Volume 35

No Damage Without Damage Control: The Judiciary’s Refusal to Engage with the Foreign Affairs Docket

by Elliott Fuchs

A governmental body that cannot do damage-control should not be allowed to do damage in the first place. It is a rather intuitive concept, but it is one that the Framers evidently overlooked when they wrote Article III of the Constitution. Every time a court, particularly the Supreme Court, renders a decision that impacts foreign policy, it acts with the potential to cause international strife, absent the ability to remedy that strife.

Indeed, Supreme Court decisions are impactful. That is why people care so much about who is writing them and what they say. Where foreign sovereigns are involved, there is no doubt that interested international parties are awaiting the decision of the Court, just as the litigants are. Sometimes, in especially rare instances, the foreign sovereign may be a litigant.

But whereas the political branches, especially the executive, have the chance to hedge their foreign policy actions through channels of diplomacy, the Court— after rendering an impactful decision—has no such capability. For example, it would seem inappropriate, or at least strange, for Chief Justice Roberts to reach out to an international leader to explain why that international leader should not be upset by a particular judicial outcome.

A world where the Court would interact with foreign sovereigns would be especially problematic, considering it would open the door to dissenting judges addressing the international landscape. This would undermine—as dissents do— the decision reached by one branch of the United States government.

Not only would such an action by Chief Justice Roberts be politically awkward, but as will be discussed below, doing so would conceivably be a breach of the ethical standards expected of a judge.

As such, we live in a world where the Court can make decisions for the country, but cannot speak for it. As will be explored further below, this is an undesirable arrangement, to put it mildly.

The Framers of the Constitution wanted the judiciary involved in disputes relating to foreign affairs. Article III of the Constitution itself anticipates their involvement, through its reference to maritime, treaties, and ambassadors. The Framers expressed that intent again in the early days of the Republic. Indeed, “[i] n the Washington administration’s view, judicial decision-making did not undermine presidential [foreign] policymaking – it complemented it.” This tendency did not start and end with the Washington administration. On the contrary, “the executive branch has regularly urged the federal courts to determine [international law] as matters of federal law.”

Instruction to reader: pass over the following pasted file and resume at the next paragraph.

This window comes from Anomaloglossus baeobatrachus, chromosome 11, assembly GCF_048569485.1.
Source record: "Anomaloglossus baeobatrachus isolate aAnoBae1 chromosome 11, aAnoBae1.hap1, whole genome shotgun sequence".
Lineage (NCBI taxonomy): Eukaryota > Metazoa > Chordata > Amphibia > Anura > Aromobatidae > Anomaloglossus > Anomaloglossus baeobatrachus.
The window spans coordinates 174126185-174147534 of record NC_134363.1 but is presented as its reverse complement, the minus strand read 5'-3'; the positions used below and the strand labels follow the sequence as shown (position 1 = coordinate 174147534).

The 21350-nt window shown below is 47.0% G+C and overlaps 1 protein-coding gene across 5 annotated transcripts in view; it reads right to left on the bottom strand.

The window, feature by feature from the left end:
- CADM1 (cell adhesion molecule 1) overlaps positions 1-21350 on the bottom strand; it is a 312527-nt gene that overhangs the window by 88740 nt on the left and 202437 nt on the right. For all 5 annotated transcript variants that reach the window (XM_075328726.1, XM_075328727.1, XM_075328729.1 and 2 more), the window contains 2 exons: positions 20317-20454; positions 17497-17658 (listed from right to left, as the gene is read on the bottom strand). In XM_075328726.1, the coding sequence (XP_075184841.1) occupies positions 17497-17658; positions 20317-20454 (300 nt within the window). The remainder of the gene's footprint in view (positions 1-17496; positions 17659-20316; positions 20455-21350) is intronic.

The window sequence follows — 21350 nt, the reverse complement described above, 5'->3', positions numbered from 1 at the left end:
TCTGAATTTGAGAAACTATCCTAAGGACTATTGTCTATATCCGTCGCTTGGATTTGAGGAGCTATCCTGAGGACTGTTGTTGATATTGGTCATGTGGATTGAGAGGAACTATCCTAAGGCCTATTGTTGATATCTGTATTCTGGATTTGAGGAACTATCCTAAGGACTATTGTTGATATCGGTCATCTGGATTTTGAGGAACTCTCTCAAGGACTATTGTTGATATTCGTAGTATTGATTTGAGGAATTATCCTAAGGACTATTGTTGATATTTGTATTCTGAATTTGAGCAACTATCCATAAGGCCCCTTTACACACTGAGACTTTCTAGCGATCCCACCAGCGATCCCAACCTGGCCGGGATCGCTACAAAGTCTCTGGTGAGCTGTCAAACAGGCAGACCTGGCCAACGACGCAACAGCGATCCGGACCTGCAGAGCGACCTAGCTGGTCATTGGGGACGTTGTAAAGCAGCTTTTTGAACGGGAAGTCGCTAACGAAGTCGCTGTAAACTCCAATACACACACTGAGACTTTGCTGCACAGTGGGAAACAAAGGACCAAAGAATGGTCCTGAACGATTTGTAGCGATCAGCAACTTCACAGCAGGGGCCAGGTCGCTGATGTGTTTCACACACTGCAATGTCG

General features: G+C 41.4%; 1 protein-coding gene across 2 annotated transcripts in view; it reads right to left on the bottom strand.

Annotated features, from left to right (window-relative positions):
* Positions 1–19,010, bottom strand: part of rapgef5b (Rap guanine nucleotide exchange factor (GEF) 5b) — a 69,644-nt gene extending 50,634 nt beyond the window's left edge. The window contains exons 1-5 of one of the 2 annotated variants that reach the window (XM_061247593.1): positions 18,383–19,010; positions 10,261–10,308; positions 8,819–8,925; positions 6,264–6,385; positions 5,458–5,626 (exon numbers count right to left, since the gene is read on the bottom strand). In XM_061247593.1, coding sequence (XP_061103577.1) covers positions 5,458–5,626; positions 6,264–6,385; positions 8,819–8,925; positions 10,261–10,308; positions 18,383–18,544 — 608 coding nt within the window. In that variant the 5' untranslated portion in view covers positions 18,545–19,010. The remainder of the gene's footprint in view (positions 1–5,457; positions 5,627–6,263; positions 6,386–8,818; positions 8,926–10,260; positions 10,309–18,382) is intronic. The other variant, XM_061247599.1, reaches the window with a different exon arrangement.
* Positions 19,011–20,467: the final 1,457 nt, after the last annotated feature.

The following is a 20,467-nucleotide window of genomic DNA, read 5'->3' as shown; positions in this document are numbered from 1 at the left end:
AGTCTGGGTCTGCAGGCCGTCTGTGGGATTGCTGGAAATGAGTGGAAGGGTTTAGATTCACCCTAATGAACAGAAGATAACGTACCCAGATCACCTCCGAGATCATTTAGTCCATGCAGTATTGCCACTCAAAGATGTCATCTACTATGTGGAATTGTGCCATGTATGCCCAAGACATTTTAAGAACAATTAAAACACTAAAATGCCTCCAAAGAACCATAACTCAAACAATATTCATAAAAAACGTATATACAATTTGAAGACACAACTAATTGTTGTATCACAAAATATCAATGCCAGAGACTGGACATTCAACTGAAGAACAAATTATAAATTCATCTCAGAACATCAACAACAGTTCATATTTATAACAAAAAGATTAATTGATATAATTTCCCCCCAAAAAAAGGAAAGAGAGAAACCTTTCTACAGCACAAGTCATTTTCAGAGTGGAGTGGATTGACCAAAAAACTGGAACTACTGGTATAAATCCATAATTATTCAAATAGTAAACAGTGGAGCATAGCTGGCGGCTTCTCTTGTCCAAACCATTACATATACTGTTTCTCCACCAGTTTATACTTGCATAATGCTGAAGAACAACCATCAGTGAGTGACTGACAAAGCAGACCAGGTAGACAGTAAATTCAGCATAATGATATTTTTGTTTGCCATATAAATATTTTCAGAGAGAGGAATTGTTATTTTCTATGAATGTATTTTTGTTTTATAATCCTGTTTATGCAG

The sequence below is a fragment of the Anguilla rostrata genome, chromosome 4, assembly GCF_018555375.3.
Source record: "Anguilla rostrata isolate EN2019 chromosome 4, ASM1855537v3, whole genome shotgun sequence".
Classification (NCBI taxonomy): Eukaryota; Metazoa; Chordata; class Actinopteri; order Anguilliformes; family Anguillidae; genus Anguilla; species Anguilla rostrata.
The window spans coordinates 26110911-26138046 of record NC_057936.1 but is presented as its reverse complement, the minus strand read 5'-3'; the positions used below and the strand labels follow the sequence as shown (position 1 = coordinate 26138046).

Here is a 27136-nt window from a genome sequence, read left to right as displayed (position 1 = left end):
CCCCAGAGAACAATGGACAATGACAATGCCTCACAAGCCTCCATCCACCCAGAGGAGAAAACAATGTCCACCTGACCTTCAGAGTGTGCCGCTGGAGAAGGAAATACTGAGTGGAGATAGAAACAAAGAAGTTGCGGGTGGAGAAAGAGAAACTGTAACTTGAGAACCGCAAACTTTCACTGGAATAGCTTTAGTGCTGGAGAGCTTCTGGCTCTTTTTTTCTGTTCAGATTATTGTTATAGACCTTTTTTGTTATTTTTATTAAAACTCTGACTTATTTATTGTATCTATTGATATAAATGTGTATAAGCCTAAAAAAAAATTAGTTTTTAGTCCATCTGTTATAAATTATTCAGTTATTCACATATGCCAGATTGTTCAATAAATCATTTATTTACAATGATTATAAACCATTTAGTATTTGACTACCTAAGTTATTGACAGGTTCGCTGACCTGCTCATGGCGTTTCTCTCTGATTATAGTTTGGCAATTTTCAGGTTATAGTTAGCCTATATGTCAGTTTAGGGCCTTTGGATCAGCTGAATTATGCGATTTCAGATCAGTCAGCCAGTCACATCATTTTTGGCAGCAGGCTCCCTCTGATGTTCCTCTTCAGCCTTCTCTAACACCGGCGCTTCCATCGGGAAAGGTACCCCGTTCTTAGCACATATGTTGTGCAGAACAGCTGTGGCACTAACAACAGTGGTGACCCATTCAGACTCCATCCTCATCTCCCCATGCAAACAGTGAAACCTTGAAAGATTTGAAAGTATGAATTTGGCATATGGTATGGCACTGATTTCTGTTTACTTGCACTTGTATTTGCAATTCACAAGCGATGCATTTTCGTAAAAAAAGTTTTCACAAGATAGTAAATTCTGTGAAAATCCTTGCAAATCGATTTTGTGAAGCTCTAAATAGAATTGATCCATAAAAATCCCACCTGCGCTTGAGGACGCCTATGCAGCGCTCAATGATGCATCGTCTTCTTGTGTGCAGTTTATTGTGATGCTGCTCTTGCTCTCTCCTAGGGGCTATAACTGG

This is a problem. This paper will show that the judiciary—understanding that they are ill-equipped to handle matters of international consequence—have time and again declined to assume foreign policy powers, despite the fact that the courts frequently take power for itself in other contexts. Where cases come before the courts that require adjudication that could impact foreign policy, the courts have routinely crawled into their proverbial shell.

This paper suggests a better approach. Though the courts have instituted doctrines that limit the degree to which they will involve themselves in disputes of international consequence, they should – assuming Congress will not – develop a hardline rule that precludes them from taking on foreign affairs cases. Of course, such a rule requires a definition for the term “foreign affairs case.” The test proposed by this paper will outline a definition.

Part One of this paper will outline a number of reasons why the courts are unequipped to handle foreign policy cases. Part Two will exhibit key cases and decisions throughout the history of the courts that show that judges simply have no desire to adjudicate foreign policy. The goal here, in presenting an array of cases that touch upon a myriad of topics, is to show that the judiciary’s foreign policy aversion is not limited to a specific type or grouping of cases. On the contrary, from – inter alia – the creation of doctrine to statutory interpretation, the courts have routinely expressed a broad and general aversion to cases impacting foreign diplomacy. Like a football team unable to succeed on offense, the courts have consistently “punted” these issues out of their courtrooms, notwithstanding the fact that the political branches have squarely attempted to direct these cases to them. The political branches should cease to seek remedies from the courts where, as here, the courts are not likely to acquiesce.

Finally, Part Three will present, in addition to the necessary definitions, the test the Court should establish when foreign affairs cases come before it and will begin to consider what should happen when the test is not satisfied.

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